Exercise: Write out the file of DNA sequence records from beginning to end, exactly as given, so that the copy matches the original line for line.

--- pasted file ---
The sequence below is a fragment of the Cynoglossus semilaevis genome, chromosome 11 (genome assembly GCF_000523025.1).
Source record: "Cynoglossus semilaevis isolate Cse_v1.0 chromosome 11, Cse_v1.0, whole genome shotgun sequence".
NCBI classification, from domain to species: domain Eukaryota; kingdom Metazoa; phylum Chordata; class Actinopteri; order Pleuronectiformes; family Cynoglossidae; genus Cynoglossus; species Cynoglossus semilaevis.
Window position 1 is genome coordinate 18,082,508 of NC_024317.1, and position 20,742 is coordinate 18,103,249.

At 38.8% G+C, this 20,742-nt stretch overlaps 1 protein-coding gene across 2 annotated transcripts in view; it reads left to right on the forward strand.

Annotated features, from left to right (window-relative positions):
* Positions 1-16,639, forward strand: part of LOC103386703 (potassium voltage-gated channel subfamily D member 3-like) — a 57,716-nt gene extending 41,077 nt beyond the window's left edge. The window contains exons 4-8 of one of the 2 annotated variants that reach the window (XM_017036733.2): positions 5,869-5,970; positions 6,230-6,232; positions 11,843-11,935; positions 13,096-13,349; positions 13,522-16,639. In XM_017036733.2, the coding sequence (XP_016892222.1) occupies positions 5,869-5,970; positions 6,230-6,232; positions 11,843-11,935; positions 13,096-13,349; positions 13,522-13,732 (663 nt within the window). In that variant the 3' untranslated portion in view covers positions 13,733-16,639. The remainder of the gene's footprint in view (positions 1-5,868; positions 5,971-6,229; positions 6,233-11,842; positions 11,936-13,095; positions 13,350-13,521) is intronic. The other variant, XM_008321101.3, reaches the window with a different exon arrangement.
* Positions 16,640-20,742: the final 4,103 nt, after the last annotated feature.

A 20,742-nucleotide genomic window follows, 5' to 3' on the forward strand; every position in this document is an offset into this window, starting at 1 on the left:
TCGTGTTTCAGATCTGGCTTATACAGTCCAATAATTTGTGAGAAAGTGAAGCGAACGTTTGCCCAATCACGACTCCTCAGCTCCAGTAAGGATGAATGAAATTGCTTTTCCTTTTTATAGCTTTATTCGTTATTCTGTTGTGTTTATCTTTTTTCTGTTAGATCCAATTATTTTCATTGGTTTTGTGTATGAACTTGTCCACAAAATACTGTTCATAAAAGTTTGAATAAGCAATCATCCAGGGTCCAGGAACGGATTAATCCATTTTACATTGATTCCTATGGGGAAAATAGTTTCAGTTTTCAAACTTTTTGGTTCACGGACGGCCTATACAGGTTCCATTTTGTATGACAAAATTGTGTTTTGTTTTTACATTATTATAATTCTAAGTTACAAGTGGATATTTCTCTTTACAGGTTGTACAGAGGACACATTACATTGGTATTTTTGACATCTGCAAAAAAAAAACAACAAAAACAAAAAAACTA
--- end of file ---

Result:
The sequence below is a fragment of the Cynoglossus semilaevis genome, chromosome 11 (genome assembly GCF_000523025.1).
Source record: "Cynoglossus semilaevis isolate Cse_v1.0 chromosome 11, Cse_v1.0, whole genome shotgun sequence".
NCBI classification, from domain to species: domain Eukaryota; kingdom Metazoa; phylum Chordata; class Actinopteri; order Pleuronectiformes; family Cynoglossidae; genus Cynoglossus; species Cynoglossus semilaevis.
Window position 1 is genome coordinate 18,082,508 of NC_024317.1, and position 20,742 is coordinate 18,103,249.

At 38.8% G+C, this 20,742-nt stretch overlaps 1 protein-coding gene across 2 annotated transcripts in view; it reads left to right on the forward strand.

Annotated features, from left to right (window-relative positions):
* Positions 1-16,639, forward strand: part of LOC103386703 (potassium voltage-gated channel subfamily D member 3-like) — a 57,716-nt gene extending 41,077 nt beyond the window's left edge. The window contains exons 4-8 of one of the 2 annotated variants that reach the window (XM_017036733.2): positions 5,869-5,970; positions 6,230-6,232; positions 11,843-11,935; positions 13,096-13,349; positions 13,522-16,639. In XM_017036733.2, the coding sequence (XP_016892222.1) occupies positions 5,869-5,970; positions 6,230-6,232; positions 11,843-11,935; positions 13,096-13,349; positions 13,522-13,732 (663 nt within the window). In that variant the 3' untranslated portion in view covers positions 13,733-16,639. The remainder of the gene's footprint in view (positions 1-5,868; positions 5,971-6,229; positions 6,233-11,842; positions 11,936-13,095; positions 13,350-13,521) is intronic. The other variant, XM_008321101.3, reaches the window with a different exon arrangement.
* Positions 16,640-20,742: the final 4,103 nt, after the last annotated feature.

A 20,742-nucleotide genomic window follows, 5' to 3' on the forward strand; every position in this document is an offset into this window, starting at 1 on the left:
TCGTGTTTCAGATCTGGCTTATACAGTCCAATAATTTGTGAGAAAGTGAAGCGAACGTTTGCCCAATCACGACTCCTCAGCTCCAGTAAGGATGAATGAAATTGCTTTTCCTTTTTATAGCTTTATTCGTTATTCTGTTGTGTTTATCTTTTTTCTGTTAGATCCAATTATTTTCATTGGTTTTGTGTATGAACTTGTCCACAAAATACTGTTCATAAAAGTTTGAATAAGCAATCATCCAGGGTCCAGGAACGGATTAATCCATTTTACATTGATTCCTATGGGGAAAATAGTTTCAGTTTTCAAACTTTTTGGTTCACGGACGGCCTATACAGGTTCCATTTTGTATGACAAAATTGTGTTTTGTTTTTACATTATTATAATTCTAAGTTACAAGTGGATATTTCTCTTTACAGGTTGTACAGAGGACACATTACATTGGTATTTTTGACATCTGCAAAAAAAAAACAACAAAAACAAAAAAACTA